50th anniversary re-release of Peeping Tom - Anna Massey profile
- Miles Fielder
- 30 November 2010
'Peeping Tom wasn’t cosy; it was very ugly'
11 August 1937, Thakeham, West Sussex
In the second volume of his autobiography A Life in Movies, the great British filmmaker Michael Powell recalled why he wanted the then inexperienced and unknown (in film) actress Anna Massey to be the leading lady in his 1960 serial killer thriller Peeping Tom: ‘She was 21, a good actress, and Raymond Massey’s daughter,’ Powell wrote. ‘Anna had brought theatrical London to its feet, and to her feet, in … The Reluctant Debutante.’ Producer Nat Cohen was against casting Massey (because he thought she looked like a boy), but stubborn Powell stuck to his guns and the elfin daughter of the cadaverous Canadian actor (and Powell regular player) made her screen debut and launched an impressive career that’s spanned six decades in theatre, film and television and which was, in 2005, recognised with a CBE. For the screen, Massey’s eclectic roles include Bunny Lake is Missing, Hitchcock’s Frenzy, Rebecca (with her first husband Jeremy Brett), Five Days One Summer, Another Country, The Slab Boys, The Importance of Being Earnest (released the same year as she won an Olivier for the stage version) and The Machinist.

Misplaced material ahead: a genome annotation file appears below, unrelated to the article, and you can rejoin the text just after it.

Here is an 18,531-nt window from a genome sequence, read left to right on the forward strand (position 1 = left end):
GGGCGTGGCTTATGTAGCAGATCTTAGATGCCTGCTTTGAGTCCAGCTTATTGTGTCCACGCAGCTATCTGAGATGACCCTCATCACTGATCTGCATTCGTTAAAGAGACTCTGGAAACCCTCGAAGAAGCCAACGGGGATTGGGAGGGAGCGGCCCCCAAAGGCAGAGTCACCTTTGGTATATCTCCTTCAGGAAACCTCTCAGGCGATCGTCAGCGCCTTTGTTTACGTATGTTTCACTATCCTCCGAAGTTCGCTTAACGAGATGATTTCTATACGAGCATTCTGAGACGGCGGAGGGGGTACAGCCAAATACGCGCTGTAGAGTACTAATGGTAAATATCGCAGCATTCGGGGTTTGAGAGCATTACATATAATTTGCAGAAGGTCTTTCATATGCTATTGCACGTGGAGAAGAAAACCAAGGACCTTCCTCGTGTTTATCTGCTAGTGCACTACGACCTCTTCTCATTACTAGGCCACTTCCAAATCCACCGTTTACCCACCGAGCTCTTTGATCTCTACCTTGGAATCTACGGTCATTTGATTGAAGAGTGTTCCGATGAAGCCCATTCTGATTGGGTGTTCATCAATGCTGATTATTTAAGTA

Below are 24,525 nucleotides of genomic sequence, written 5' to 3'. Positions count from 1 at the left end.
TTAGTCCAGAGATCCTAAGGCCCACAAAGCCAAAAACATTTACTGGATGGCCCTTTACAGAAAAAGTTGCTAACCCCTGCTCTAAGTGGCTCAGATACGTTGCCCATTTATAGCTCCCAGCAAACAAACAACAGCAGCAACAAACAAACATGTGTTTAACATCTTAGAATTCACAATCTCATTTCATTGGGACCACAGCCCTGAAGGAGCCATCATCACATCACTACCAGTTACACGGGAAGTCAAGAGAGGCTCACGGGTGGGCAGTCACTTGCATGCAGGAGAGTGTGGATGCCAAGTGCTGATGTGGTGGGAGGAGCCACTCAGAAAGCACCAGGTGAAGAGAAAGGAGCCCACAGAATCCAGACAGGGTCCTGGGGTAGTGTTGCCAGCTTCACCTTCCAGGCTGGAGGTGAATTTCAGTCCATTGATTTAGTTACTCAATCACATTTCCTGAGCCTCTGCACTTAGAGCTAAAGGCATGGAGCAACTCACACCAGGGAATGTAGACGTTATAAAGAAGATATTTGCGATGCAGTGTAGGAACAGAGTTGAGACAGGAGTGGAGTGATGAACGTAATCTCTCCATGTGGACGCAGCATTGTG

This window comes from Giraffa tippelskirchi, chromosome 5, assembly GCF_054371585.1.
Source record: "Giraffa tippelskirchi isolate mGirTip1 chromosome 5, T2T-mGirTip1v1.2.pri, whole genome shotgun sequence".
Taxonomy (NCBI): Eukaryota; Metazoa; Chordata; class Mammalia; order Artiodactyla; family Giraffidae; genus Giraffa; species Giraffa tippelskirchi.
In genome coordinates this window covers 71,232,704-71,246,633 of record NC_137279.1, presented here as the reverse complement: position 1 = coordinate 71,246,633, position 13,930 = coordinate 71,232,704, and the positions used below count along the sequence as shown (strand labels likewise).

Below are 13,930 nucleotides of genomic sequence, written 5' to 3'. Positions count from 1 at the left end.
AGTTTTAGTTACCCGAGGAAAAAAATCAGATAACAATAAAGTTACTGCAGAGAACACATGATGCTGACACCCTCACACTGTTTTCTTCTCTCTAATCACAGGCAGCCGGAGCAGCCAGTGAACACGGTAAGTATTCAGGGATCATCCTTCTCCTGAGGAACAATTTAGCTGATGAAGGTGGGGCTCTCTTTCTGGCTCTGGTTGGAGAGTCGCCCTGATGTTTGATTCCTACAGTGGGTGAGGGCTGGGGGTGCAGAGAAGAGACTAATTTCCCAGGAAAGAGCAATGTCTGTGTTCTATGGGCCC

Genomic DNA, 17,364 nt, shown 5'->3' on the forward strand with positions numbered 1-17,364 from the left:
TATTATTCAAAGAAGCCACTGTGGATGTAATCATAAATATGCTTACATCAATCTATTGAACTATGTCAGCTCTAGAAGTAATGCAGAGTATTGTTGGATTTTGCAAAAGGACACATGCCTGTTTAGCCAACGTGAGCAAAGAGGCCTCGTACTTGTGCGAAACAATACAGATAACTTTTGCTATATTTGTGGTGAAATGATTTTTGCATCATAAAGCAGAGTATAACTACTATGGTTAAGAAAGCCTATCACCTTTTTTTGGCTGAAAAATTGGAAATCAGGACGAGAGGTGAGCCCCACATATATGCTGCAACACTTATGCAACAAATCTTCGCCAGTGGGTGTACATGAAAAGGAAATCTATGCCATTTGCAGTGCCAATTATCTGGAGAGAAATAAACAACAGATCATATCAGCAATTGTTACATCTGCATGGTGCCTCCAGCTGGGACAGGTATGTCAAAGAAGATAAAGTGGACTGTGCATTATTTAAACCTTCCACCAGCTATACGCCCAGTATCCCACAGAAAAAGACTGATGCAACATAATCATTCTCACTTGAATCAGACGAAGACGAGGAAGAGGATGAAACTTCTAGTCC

What she’s up to now?
Promoting the 50th anniversary re-release of Peeping Tom.
On Michael Powell and Peeping Tom
‘He was the most elegant man; he looked the country gentleman. But he was a demon director; he got exactly what he wanted and he never accepted anything that was false. He was intimidating, but he was very observant. That was good, because the more observant the director the better the performance you give. That was a particularly marked learning experience. Peeping Tom was panned beyond belief when it opened, but it’s now become this cult movie. When it was released it wasn’t that long after the Ealing comedies, which were very cosy. Well, Peeping Tom wasn’t cosy; it was very ugly, although it was very well made and had great psychological depth. The film hasn’t changed; it’s people’s perception of it that has changed.’
American filmmaker John Ford was her godfather.
Peeping Tom, Cameo, Edinburgh Fri 3–Thu 9 Dec (matinees only); Filmhouse, Edinburgh, Tue 4–Thu 6 Jan.